Email Portability Approved by Knesset Committee

Larry Sheldon LarrySheldon at
Tue Feb 23 15:06:07 UTC 2010

On 2/22/2010 11:20 PM, Dave CROCKER wrote:
> On 2/22/2010 8:42 PM, Larry Sheldon wrote:
>> When Somebody calls one of my "portable" telephone numbers, they don't
>> get a message telling them they have to call some other number.  The get
>> call progress tones.
> You are confusing what is presented to the end-user with what might be going on 
> within the infrastructure service.
> Call progress tones are the former and their primary goal is to keep the user 
> happy, providing very constrained information.  Especially for mobile phones, 
> there is often all sorts of forwarding signallying going on while you hear to tones.

I understand that--and had not considered that the global inventory of
MTAs could be swapped out with stuff that could handle the redirection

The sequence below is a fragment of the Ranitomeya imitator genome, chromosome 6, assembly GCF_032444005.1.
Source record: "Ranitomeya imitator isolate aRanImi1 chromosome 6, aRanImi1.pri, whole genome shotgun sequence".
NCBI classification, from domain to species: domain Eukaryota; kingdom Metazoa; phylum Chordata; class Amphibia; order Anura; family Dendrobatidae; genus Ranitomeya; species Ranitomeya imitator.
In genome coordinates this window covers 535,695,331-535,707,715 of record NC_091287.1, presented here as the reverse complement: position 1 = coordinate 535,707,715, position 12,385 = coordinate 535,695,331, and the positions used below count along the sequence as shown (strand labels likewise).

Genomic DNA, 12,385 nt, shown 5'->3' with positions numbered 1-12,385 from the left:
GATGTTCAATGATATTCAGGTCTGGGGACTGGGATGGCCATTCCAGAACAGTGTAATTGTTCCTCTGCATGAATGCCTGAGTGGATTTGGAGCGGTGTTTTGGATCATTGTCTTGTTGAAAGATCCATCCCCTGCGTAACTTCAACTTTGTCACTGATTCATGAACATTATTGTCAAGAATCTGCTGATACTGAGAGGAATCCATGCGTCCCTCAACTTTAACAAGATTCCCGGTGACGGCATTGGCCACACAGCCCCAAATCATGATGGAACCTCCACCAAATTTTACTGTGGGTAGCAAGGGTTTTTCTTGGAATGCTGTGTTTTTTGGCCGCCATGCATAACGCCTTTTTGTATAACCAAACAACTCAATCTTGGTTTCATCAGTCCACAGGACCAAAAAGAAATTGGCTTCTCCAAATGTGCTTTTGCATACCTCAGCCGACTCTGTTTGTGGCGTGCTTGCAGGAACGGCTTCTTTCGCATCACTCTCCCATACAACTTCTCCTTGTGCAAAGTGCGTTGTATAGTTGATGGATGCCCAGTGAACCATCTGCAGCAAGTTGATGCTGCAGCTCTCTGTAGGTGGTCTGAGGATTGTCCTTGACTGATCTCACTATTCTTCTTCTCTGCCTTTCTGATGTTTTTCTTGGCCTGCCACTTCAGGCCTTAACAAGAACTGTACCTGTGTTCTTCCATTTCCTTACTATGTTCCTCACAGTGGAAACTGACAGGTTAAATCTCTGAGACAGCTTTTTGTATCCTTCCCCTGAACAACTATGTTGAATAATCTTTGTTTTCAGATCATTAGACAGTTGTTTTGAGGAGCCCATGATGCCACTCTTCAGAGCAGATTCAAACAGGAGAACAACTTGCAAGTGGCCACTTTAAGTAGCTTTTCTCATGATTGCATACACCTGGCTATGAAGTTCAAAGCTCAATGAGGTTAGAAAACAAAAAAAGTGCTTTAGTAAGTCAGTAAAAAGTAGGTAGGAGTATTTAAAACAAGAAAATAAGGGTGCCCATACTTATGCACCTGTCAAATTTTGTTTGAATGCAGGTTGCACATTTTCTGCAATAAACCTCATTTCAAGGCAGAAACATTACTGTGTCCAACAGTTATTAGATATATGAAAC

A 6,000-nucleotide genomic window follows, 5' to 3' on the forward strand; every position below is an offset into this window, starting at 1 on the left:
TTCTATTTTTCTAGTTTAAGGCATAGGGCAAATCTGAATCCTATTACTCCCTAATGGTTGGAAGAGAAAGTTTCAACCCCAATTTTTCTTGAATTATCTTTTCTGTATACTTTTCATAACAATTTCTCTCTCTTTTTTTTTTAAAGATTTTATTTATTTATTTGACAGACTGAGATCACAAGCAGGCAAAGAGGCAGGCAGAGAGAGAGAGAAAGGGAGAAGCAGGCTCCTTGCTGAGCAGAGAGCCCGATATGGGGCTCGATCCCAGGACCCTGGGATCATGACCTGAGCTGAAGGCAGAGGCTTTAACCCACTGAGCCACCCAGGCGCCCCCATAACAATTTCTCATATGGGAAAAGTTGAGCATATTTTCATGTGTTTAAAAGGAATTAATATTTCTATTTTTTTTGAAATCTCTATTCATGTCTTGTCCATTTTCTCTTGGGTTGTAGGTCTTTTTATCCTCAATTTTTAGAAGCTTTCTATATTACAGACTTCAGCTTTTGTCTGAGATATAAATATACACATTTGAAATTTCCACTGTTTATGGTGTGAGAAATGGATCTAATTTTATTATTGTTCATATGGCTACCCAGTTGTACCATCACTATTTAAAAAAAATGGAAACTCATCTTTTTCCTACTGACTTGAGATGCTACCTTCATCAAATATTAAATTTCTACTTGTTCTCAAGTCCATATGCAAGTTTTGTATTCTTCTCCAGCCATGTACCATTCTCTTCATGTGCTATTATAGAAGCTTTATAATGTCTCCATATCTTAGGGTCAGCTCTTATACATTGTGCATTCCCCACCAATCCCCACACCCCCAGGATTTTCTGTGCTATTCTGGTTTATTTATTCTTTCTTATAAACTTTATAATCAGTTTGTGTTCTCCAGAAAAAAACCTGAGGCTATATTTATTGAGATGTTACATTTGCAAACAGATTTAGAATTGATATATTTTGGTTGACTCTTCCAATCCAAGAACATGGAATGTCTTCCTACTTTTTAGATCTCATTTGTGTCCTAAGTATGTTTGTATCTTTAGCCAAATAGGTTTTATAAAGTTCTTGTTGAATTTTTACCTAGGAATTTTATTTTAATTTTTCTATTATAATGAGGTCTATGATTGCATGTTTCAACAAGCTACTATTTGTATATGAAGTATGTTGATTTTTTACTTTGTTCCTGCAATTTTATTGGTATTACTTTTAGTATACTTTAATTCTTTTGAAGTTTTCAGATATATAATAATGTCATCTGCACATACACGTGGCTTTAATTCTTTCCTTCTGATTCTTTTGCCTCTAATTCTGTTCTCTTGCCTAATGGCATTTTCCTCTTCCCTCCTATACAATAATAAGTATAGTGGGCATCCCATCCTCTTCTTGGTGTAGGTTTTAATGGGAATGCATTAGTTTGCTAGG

I had left the telephone business by the time SS7 came along--how was
that introduced?  (I have assumed that it was as the #2, #4, and #5
machines and their equivalents were swapped out for ESS machines for a
lot of additional reasons.)

> In general, a core problem with the Knesset law is that it presumes something 
> that is viable for the phone infrastructure is equally - or at least tolerably - 
> viable in the email infrastructure.  Unfortunately, the details of the two are 
> massively different in terms of architecture, service model, cost structures and 
> operational skills.

No kidding--something like making airlines do something railroads can do.

"Government big enough to supply everything you need is big enough to
take everything you have."

Remember:  The Ark was built by amateurs, the Titanic by professionals.

Requiescas in pace o email
Ex turpi causa non oritur actio
Eppure si rinfresca

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